You would think, wouldn’t you that anyone selling or renting out their property would want to make it look absolutely spick and span at the time they put it on the market. However, a study commissioned by the online lettings portal Mashroom paints a different picture. Almost half of Brits apparently have described a property viewing as “disgusting”. This is because of filthy carpets, dirty dishes in the sink, and the smell of cats. The study also found clutter and mess are among the most off-putting things for anyone looking at a potential new home. The research also highlights the huge importance of putting together a good selection of photos or a video for people to view online. 56% of respondents to the survey admitted they had been put off the property before viewing because of badly taken pictures of the inside. The lettings portal apparently has launched a campaign to show sellers and landlords how to stage their home perfectly for prospective renter and buyers.
It appears that Nationwide Building Society is not too impressed with potential buyers getting help from their parents to buy their property. The building society now says that a buyer who is seeking a lower end deposit mortgage must come up with at least 3/4 of the deposit from their own savings, with help from family members to be restricted to 25%. The cap applies on lending to first-time buyers at 90% but inheritance is exempt and treated as the applicant’s own savings. Nationwide argues that asking applicants to provide 75% of the deposit “demonstrates that someone is able to save and manage their finances” but the development could cause obstacles for first-time buyers. Estate agents Savills estimate that nearly 40% of first-time buyers relied on family financial support in 2019, with family lending around £5 billion in total.
CGT ON PROPERTY?
A golden rule of HMRC is that if you own and live in your own property you are exempt from paying capital gains tax when you sell it. Any increase in value is, therefore, yours and is not subject to taxation. When a property transaction goes through, the law at present is that the buyer pays any taxes due in the form of stamp duty. There is a review of capital gains tax underway, and one of the options which the government is looking at is to scrap stamp duty and IHT on property and instead charge capital gains tax on the seller. Were that to happen, it is estimated that charging CGT on primary residences would be worth an extra £26.7 billion a year to the Treasury. An analyst for the Telegraph says that if movers pay CGT instead of stamp duty, they will end up paying more tax overall but will be paying an amount based on how much they have profited “not based on how much they are spending.”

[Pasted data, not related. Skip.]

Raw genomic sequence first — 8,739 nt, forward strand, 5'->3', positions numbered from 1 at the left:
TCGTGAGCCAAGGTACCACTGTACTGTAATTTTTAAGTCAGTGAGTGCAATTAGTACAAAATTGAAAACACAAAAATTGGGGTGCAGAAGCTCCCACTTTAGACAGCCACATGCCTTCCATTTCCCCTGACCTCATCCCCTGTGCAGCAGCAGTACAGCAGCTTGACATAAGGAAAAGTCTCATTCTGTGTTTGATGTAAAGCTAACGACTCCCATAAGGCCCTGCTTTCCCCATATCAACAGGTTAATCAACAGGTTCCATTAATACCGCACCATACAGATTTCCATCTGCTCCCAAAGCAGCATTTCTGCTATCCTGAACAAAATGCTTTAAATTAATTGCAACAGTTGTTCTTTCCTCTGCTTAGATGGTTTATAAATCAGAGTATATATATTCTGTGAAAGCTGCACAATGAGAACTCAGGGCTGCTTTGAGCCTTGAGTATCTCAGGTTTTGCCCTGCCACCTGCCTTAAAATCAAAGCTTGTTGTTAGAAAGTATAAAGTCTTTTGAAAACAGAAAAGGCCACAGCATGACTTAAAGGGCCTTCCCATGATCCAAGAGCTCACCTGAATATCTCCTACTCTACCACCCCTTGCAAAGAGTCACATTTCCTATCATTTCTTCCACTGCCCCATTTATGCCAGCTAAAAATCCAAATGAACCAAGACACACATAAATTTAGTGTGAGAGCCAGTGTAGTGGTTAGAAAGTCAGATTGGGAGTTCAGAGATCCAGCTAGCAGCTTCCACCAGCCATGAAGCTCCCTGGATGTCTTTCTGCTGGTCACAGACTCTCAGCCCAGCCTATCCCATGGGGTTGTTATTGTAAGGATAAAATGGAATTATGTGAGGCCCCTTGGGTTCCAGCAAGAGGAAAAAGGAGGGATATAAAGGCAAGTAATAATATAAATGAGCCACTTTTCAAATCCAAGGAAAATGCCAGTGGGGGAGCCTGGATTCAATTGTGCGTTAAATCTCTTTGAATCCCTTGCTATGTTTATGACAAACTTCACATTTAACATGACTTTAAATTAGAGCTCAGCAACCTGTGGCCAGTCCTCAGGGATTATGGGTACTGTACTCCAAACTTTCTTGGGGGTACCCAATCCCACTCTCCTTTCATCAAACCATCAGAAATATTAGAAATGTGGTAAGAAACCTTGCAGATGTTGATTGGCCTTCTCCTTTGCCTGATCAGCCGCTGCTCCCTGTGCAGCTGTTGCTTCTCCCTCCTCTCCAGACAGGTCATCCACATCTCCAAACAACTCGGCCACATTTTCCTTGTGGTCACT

There has been a recent landmark ruling in the courts saying that landlords are not allowed to discriminate against people who receive DSS support. Shelter has claimed, however, that hundreds of private renters in England in receipt of benefits have contacted that charity to complain that they are still struggling to secure accommodation despite the court’s ruling. Such people looking for homes have said that many landlords do not seem to be aware of the court’s decision to outlaw discrimination against DSS tenants. It is about time such landlords are brought to heel.
HOMES FOR THE ELDERLY
By the year 2037 one in four of the population will be over the age of 65. How are they to be housed? The fact is that homes for the elderly are not being built fast enough to meet demand. The estate agents Knight Frank predicts the number of retirement properties will rise by 10% over the next five years to a total of 800,000 with a number of major investment companies putting in more cash. However, there will still be a huge shortfall. The estate agency thinks that by 2024 there will be 120 senior housing units per 1000 people aged over 75. This is a drop of 12.4% since 2020. It added that planning policy has been holding back the development of homes for the elderly and indicates that few councils have been singling out this part of the market for serious development. If bespoke homes for the elderly are not available, then they will presumably stay in their own homes which will often be much too large for them. This in turn will keep bigger properties off the market causing young families to miss out.
Two of the biggest property websites Rightmove and Zoopla have confirmed that they have no three-bedroom houses listed for sale in London at a price below £325,000. The very cheapest property listed on Rightmove is a terraced house in South East London with an asking price of “offers in excess of £325,000.” Believe it or not, the average price of a three-bedroom family home in London is £605,347. And this is down £66,000 on the same time last year! Compared to that, the typical value of a British home currently stands at £291,055. This is down £25,000 in the past year. It does not take a mathematician to work out that the average price of a home in London is still twice the average of a home in Britain.